Banish Indiscipline, Mobilize Consciousness
Putting indiscipline at bay is not only necessary, but imperative. Let us integrate that team called consciousness, which demands shame and good judgement.
By Madeleine Sautié | email@example.com
August 3, 2020
Translated and edited by Walter Lippmann for CubaNews.
There was a day when Havana, still in the early stages of the pandemic’s de-escalation, awoke to the happy news that no new positive cases were being reported. Spirits, then, shot up, since the expected zero marked the result of a country’s enormous effort, say, among many workers, that of its doctors, in the first place.
Today, the faces are not the same, and concern is growing at the same time as the numbers and the courage to give so much. Unforgivable are the failures which, due to irresponsibility and disbelief, have modified the results we’ve achieved. Example: insolent disregard for a health system and the management of the Cuban state, applauded for the efficiency of its task, even by those who insist on seeing the erasures in an increasingly admirable health scenario.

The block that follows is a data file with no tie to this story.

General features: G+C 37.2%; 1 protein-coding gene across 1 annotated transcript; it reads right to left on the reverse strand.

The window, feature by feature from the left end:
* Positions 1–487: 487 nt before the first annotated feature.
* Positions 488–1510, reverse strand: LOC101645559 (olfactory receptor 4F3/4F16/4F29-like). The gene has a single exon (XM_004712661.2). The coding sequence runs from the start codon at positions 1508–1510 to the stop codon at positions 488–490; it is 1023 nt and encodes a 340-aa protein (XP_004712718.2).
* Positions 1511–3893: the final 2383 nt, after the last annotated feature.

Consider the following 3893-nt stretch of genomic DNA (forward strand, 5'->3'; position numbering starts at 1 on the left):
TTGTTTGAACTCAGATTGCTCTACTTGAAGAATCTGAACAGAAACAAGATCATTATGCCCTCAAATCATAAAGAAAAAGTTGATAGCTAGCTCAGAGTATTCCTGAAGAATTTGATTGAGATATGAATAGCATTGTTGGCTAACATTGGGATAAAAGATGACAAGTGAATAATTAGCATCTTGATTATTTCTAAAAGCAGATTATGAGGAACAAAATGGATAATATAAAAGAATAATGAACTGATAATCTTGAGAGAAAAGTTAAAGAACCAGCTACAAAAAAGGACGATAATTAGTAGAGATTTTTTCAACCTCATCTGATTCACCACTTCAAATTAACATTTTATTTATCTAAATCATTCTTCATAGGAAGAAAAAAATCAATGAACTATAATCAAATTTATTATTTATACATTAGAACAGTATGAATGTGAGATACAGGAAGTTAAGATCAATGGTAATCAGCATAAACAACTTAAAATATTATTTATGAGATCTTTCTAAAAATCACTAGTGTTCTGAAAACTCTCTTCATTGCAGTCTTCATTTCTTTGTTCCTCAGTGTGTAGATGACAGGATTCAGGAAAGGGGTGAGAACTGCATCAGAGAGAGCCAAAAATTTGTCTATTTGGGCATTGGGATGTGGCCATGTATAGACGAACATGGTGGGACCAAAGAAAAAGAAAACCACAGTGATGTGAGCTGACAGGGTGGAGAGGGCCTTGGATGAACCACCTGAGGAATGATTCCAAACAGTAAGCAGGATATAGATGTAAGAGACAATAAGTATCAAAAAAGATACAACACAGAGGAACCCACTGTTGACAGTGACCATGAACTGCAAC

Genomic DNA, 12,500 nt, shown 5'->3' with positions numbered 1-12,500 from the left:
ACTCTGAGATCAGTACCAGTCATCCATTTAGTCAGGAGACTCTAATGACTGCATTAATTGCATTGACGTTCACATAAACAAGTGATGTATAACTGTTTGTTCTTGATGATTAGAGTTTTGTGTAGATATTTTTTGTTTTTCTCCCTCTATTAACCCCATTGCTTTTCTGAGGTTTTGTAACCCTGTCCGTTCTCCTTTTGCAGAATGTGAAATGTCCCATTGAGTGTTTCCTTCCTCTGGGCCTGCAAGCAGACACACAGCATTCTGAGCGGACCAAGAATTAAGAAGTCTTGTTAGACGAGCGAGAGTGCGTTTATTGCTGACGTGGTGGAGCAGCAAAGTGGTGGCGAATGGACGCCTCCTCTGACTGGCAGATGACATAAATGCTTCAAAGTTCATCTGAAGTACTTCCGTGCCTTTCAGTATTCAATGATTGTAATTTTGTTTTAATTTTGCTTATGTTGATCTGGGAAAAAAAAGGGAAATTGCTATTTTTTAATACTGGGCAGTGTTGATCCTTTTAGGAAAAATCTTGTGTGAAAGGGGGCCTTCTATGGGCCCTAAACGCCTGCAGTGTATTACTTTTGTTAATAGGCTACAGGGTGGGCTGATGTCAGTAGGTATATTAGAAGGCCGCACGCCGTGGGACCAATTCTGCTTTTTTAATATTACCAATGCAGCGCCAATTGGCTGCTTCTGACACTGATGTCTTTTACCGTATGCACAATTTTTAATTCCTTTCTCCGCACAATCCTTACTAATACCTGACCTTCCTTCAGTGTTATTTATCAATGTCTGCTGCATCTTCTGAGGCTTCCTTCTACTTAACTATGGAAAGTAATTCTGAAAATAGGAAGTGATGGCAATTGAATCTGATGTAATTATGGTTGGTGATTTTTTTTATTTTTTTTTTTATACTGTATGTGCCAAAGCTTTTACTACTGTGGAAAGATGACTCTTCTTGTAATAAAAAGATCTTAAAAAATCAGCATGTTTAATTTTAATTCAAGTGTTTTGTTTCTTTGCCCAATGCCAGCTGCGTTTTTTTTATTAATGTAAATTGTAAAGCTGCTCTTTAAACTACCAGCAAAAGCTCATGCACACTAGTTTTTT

Then comes the “must do”, the “have to take action”, as if banishing disobedience was only the business of a few. It is no secret that the legal provisions and police authorities have – as they have done from day one – a great weight in the fulfillment of the guidelines.
However, it is unthinkable that the solution lies only in the application of fines or in ensuring that the law enforcement officers are where every [act of] indiscipline is. It is enough to look out on the balcony, or to walk through our streets, to see, in a perfectly peaceful environment, where the police do not have to be, two or three people talking, one almost on top of the other, without nasobucos! -Will there really be a policeman for each of these cases?
There are two sides to this. On the first side, there are those who protect themselves and their family, compañeros and neighbors through good hygiene practices and distance, those who contribute to the dissipation of the virus; those who reverence with discipline the vigilance of the health personnel and value the happiness of living in Cuba, when the world suffers daily from overwhelming scenes.
The others, the ones who barely inform themselves, the irreverent ones who are aware of their own danger and that of the others; the ones who allow themselves to be spoken to from upstairs, and without nasobucos; the ones who know how to be attended to if the virus knocks on their door; the ones who are more bored than anyone else, who need to attend the party that another sorry person prepares.
Putting indiscipline at bay is not only necessary, but imperative. Let’s join that team called conscience, which calls for [both] shame and sanity.
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